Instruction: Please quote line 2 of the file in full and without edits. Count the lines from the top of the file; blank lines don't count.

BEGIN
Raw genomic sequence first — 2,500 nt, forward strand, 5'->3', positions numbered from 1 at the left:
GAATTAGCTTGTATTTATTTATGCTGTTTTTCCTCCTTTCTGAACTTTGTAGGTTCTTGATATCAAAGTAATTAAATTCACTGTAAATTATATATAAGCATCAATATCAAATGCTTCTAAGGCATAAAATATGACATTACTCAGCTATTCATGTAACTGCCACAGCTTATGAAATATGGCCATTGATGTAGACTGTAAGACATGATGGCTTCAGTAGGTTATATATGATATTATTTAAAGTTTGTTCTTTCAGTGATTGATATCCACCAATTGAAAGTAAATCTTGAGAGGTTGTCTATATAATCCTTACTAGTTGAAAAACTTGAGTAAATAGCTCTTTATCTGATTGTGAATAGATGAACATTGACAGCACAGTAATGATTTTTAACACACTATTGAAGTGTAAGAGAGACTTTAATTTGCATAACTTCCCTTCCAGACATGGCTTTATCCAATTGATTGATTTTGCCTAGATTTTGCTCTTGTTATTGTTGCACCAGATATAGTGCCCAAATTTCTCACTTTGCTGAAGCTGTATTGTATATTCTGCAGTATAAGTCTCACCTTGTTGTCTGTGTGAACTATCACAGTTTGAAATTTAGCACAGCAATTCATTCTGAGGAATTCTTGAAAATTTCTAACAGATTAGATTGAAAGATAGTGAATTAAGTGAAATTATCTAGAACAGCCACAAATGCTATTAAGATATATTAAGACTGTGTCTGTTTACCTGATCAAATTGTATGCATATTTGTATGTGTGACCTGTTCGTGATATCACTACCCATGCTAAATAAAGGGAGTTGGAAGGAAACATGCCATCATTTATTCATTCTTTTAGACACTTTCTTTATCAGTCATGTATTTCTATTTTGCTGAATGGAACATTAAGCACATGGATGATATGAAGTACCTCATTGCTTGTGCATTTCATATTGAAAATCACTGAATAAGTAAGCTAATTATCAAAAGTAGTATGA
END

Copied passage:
GAATTAGCTTGTATTTATTTATGCTGTTTTTCCTCCTTTCTGAACTTTGTAGGTTCTTGATATCAAAGTAATTAAATTCACTGTAAATTATATATAAGCATCAATATCAAATGCTTCTAAGGCATAAAATATGACATTACTCAGCTATTCATGTAACTGCCACAGCTTATGAAATATGGCCATTGATGTAGACTGTAAGACATGATGGCTTCAGTAGGTTATATATGATATTATTTAAAGTTTGTTCTTTCAGTGATTGATATCCACCAATTGAAAGTAAATCTTGAGAGGTTGTCTATATAATCCTTACTAGTTGAAAAACTTGAGTAAATAGCTCTTTATCTGATTGTGAATAGATGAACATTGACAGCACAGTAATGATTTTTAACACACTATTGAAGTGTAAGAGAGACTTTAATTTGCATAACTTCCCTTCCAGACATGGCTTTATCCAATTGATTGATTTTGCCTAGATTTTGCTCTTGTTATTGTTGCACCAGATATAGTGCCCAAATTTCTCACTTTGCTGAAGCTGTATTGTATATTCTGCAGTATAAGTCTCACCTTGTTGTCTGTGTGAACTATCACAGTTTGAAATTTAGCACAGCAATTCATTCTGAGGAATTCTTGAAAATTTCTAACAGATTAGATTGAAAGATAGTGAATTAAGTGAAATTATCTAGAACAGCCACAAATGCTATTAAGATATATTAAGACTGTGTCTGTTTACCTGATCAAATTGTATGCATATTTGTATGTGTGACCTGTTCGTGATATCACTACCCATGCTAAATAAAGGGAGTTGGAAGGAAACATGCCATCATTTATTCATTCTTTTAGACACTTTCTTTATCAGTCATGTATTTCTATTTTGCTGAATGGAACATTAAGCACATGGATGATATGAAGTACCTCATTGCTTGTGCATTTCATATTGAAAATCACTGAATAAGTAAGCTAATTATCAAAAGTAGTATGA